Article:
"They probably managed to put the (improvised explosive device) under the road by digging a tunnel. It was something that was put in place a few days earlier. It was not a hasty IED, as we call them. It was deliberately planned ahead and took a long time to place . . . They dug it, they placed it properly. It was all set up."

There was no way that sentries on what was a routine patrol could have seen the IED buried on a muddy dirt road, Pelletier said, adding that the crews had carried out checks for "patterns of life," to see if people were behaving normally. There were no reports of anything unusual.

In military parlance, the IED was an HME or homemade explosive device, Pelletier said. While declining to say how big it was because of security concerns and because the incident remained the subject of an intensive investigation, he said it was "a large IED" of a type "they normally use. It was standard tactics. There was nothing new."..
Citing security reasons, the military would not say what kind of detonator that may have been used to trigger the explosion...

Reports this weekend on a U.S. blog [emphasis added] about the war [emphasis added] in Afghanistan suggested that Canadian Forces had not provided details of the explosion because it was trying to cover up that it took as much as three hours to free one of those in the blast from the wreckage. Pelletier emphatically denied there was any kind of coverup.

"That is not the case at all," he said. "To extract them we called casevac and we did that quite fast.

"The casualties were here (Kandahar Airfield), most of them, within 30 minutes. The deceased, who are normally extracted later, were back after about an hour" because the wounded are always given priority and moved first...

Those who heard or saw the blast and were interviewed on Monday by an Afghan cameraman working for a joint CBC/Canwest Global pool, expressed no regrets over its lethal consequences. Nine NATO helicopters had quickly arrived over the scene, they said. This had scared them and their children as they feared they would be blamed for what had happened and would come under attack from the air...

Notwithstanding last week's horrific attack, security had been relatively good in that area, the 38-year old infantryman said.

"We are having success with those projects and with the civilians there because we employ them, so they turn in a lot of IEDs and provide us with quite good information on the insurgents," he said.

As a result of this, the insurgents were "being pushed right now by their commander to prove themselves," he said. "One of them tried to prove himself by going for a big hit."

Within 24 hours of the explosion, patrols from the PRT had returned to the same area, Pelletier said.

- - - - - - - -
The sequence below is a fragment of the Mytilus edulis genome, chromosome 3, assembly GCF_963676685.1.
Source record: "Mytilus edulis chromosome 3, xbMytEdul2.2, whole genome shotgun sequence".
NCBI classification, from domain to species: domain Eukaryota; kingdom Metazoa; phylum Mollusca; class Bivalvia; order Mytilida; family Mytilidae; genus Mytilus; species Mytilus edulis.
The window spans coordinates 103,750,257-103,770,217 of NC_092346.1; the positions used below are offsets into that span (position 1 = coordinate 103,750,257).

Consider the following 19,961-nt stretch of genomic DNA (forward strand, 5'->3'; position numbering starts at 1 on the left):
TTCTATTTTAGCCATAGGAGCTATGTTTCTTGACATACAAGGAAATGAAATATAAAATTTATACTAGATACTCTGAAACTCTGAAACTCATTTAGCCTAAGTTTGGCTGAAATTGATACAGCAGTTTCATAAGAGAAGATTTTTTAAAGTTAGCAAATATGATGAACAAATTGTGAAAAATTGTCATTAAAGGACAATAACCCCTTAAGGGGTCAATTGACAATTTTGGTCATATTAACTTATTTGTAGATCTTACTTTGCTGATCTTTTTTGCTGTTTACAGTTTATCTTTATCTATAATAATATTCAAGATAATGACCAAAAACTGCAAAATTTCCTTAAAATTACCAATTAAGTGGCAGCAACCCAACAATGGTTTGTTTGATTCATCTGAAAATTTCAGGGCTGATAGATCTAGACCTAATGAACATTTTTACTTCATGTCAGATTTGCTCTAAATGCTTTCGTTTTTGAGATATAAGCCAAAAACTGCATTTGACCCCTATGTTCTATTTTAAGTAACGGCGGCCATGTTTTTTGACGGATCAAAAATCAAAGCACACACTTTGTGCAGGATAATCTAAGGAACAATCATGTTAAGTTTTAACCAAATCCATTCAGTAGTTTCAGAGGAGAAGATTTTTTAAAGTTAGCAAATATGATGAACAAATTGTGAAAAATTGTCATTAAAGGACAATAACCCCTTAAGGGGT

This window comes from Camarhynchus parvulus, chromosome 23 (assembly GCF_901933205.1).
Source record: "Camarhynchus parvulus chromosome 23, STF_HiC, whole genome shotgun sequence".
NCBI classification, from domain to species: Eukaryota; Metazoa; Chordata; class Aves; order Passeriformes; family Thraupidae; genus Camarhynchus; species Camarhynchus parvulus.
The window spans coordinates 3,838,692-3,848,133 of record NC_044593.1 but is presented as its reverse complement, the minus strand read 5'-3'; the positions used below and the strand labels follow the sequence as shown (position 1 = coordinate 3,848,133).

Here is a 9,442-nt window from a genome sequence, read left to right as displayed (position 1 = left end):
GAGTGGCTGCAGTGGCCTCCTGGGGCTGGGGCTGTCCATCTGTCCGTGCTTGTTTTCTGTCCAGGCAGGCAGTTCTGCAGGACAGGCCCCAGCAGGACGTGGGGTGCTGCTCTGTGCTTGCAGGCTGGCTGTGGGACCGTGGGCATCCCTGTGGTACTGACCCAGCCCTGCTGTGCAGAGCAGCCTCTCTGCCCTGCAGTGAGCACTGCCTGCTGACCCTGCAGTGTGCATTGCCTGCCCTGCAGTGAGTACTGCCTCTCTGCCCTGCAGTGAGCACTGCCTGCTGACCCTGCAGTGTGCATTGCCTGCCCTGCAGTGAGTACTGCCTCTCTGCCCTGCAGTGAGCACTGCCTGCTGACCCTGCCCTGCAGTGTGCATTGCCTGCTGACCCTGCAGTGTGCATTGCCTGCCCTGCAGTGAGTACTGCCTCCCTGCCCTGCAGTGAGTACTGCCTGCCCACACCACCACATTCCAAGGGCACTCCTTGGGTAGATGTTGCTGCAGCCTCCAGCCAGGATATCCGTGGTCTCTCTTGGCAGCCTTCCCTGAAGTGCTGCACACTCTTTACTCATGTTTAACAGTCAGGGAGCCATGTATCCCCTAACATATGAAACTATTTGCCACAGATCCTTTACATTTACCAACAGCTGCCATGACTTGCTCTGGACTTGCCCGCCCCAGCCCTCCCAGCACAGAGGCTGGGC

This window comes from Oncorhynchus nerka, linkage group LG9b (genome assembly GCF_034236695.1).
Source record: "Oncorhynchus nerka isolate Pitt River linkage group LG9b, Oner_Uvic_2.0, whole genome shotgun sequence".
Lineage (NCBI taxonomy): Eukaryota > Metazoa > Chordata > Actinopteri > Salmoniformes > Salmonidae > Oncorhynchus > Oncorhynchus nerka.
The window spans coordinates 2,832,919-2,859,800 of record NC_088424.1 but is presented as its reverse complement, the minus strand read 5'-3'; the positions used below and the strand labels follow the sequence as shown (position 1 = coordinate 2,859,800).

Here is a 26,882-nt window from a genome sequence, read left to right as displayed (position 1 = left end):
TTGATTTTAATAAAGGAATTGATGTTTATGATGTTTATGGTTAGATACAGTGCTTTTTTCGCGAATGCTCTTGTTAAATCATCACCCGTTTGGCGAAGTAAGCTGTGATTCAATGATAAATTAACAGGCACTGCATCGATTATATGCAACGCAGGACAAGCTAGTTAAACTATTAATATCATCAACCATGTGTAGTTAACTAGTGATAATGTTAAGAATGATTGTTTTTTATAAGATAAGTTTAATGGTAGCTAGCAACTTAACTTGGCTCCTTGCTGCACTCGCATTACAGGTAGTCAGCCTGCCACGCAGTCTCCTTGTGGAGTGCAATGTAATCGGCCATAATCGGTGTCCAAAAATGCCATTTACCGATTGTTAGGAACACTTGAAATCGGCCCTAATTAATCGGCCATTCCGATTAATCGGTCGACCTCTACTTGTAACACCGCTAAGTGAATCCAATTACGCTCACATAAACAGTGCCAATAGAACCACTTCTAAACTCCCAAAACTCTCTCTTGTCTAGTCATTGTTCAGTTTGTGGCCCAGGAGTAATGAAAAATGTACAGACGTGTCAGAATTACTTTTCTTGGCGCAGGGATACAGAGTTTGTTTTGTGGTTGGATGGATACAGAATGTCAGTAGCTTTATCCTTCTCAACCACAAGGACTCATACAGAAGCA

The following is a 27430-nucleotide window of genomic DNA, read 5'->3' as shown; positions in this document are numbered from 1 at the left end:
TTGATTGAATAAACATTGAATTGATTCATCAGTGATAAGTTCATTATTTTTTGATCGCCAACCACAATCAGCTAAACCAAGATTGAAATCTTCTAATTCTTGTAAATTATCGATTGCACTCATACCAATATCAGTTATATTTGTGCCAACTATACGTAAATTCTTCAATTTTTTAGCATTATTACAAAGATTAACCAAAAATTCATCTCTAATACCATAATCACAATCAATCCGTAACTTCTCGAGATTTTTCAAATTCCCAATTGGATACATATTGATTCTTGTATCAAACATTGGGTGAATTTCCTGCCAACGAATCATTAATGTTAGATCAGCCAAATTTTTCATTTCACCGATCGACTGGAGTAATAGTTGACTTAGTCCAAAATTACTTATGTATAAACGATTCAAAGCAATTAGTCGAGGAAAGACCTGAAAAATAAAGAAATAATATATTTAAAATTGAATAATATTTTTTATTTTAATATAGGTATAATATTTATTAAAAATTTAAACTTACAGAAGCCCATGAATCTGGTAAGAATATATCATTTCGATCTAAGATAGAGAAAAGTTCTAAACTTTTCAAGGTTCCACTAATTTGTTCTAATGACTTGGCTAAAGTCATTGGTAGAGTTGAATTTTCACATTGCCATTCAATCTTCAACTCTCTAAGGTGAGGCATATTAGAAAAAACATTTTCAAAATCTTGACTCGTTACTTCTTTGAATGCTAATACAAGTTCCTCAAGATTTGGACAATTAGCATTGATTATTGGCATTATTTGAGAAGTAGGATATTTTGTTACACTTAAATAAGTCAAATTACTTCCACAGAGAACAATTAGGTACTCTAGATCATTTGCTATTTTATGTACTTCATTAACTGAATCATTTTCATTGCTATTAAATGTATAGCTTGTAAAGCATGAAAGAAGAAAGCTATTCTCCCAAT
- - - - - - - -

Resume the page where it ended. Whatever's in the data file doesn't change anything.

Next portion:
"It is not fun the day it happens, but the day after it was business as usual because we have to take care of these projects."

He's playing it up hard on his little blog too. Preaching on about him not posting OPSEC etc. but includes things about size of the possible IED and it's effects.

There was another where he photographed IED components.      ::)

Someone should shut him down.

More Yonning from Terry Glavin:

One Damn Yankee Who Should Take A Good Long Walk Off A Short Pier.

...When I was in Kandahar recently, I was gently but firmly instructed against describing in any great detail or taking photographs of the insides of those weirdly-named "Light Armoured Vehicles" where so many of our people have died. Is the public ill-served by this minor fact-reporting bother? I hardly think so.

It's quite right and proper that journalists report the facts and tell the truth about what our soldiers do in Afghanistan, without any regard whatsoever to the degree that their work might cause pants-wetting among the military brass or its legion of public-affairs officers. But the purpose of journalism is not to endanger the lives of the men and women who guard us while we sleep, or to disrespect those who die while doing so.

As for operation-security quarrels journalists might have with the Canadian Forces, they can be settled in two ways. We resolve them quietly and by civil conversation and adjudication, now, or we set them aside entirely, and revisit them later, when we bloody well win.

This is war. Get used to it.

This is war. Get used to it.

What an idiot.
Yes this is war, and war zones are no place for journalists who shit the bed and give out information which can endanger soldiers and civilians a like.

We should keep him on KAF and say hey, this is war get used to it.

I can't believe we actually have to put our lives in danger babysitting guys like this.